The primary role of the banking system, who are dealers in money (they buy and sell money, which includes loans in money with interest rates) is to aid the fundamental exchange of goods (and services) with each other. The banking system, supervised by a central bank like the US Federal Reserve, serves as an intermediary between the exchange of goods- for goods normally are exchanged for money, and then that money is used to buy other goods.

The banking system serves the role of a marketplace enabler like eBay or Alibaba is assisting transactions-but does not decide or has any role to play in deciding the value of the objects. Buyers and sellers assign money value to the objects, and eBay assists in promoting a smooth transaction between these parties. eBay can also give out loans to the buyers and charge them an interest for that; but that does not mean that eBay is deciding the value of the objects or the interest rate. The buyer is the ultimate decision maker because she has the right to not buy the object at the first place, because she may not like the price of the object or may not like the interest rate which eBay wants to charge (if she wants to borrow from eBay to pay the seller).

eBay could also come up with its own currency, and call it an eBay unit or "points" as is done by some gaming companies. You could use these points to buy objects on eBay. There's nothing sacred about currencies and money, and once you agree on a system of exchange like using eBay points to buy things on eBay, you can carry on your life perfectly well (after all, you can buy pretty much anything on eBay). How would you get these points to buy objects from eBay? You could assign 20 points for every  US dollar, for example, and that would then aid you in converting all your existing monies into eBay points. An eBay point would be worth US $0.05 in that sense, but would be variable with other currencies (tracking the variation of the US dollar with other currencies). Once you have your eBay account with 10,000 points, no matter what currencies you used to get those points in the first place, all that matters to you is the prices of objects on eBay in these points and how you can use these 10,000 points to buy these objects.  The points take a life of their own, and are the only things which matter for buy/sell transactions on eBay.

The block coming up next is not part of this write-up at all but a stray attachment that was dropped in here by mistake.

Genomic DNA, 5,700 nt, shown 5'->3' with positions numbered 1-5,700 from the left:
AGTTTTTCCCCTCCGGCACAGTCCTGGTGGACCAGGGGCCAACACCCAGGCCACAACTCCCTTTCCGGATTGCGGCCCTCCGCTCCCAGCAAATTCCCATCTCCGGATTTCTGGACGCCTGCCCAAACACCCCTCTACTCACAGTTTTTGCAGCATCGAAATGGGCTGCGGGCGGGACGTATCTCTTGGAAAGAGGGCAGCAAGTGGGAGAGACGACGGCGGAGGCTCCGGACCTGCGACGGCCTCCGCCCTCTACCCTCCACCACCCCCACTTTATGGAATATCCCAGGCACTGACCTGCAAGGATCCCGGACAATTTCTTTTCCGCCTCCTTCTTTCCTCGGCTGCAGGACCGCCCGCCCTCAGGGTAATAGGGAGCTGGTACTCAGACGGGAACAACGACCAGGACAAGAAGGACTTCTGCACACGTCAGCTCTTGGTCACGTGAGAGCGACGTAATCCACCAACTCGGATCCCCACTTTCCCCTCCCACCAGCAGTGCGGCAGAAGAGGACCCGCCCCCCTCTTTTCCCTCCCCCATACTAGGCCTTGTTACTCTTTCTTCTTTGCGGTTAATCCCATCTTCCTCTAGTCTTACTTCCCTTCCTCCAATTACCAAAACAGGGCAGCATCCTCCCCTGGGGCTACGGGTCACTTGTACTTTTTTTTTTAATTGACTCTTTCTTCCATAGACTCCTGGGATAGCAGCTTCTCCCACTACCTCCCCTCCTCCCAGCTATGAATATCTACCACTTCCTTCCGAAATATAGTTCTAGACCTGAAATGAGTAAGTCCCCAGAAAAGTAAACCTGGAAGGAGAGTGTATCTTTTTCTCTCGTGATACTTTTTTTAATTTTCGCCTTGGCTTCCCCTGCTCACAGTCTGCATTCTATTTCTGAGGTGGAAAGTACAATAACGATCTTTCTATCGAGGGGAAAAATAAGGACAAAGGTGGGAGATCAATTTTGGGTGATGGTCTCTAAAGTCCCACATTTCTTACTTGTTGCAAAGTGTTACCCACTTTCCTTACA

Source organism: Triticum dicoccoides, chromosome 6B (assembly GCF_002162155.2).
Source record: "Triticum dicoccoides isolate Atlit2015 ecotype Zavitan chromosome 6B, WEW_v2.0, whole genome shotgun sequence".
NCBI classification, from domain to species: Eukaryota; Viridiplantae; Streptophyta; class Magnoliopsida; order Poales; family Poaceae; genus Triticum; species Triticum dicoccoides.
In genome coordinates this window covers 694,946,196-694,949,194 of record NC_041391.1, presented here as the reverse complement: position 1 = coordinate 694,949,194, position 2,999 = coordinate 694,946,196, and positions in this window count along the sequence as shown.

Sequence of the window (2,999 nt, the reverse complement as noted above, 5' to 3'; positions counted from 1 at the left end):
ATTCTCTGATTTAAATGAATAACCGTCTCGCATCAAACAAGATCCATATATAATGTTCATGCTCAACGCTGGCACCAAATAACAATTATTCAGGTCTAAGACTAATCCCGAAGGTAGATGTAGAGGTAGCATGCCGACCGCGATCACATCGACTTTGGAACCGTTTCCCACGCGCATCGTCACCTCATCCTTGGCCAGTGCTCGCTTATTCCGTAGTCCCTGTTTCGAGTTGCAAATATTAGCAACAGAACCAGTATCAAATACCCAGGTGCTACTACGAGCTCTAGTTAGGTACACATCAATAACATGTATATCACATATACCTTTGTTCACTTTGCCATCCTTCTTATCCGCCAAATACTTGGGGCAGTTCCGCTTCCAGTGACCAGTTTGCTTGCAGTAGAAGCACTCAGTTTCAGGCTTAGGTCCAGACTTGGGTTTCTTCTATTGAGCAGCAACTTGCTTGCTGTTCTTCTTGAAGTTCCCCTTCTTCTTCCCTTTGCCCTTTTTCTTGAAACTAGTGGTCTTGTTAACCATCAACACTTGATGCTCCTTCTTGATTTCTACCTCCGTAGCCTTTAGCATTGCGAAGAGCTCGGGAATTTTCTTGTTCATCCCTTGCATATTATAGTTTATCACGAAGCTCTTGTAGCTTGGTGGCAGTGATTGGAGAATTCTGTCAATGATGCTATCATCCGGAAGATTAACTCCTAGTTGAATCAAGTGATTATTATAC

What if eBay decides to give points to people for free-or loan points to people who are likely to default (i.e. not give the points back)? Well the whole system depends on eBay being pragmatic in its handing of points, and not doing this. Otherwise the marketplace collapses, and eBay itself goes bankrupt. Therefore, it is in eBay's self-interest to not give away free points, or to give loan in points very carefully, only to people who are unlikely to default. The maximum point loans which eBay can loan out without it itself going bankrupt is limited by the total assets held by eBay.

Understanding the banking and financial system becomes much easier if you realize that they are like the operators of eBay who facilitates transactions but do not decide the value of the transactions or the terms of payment, including the interest rate. More on the role of banks here.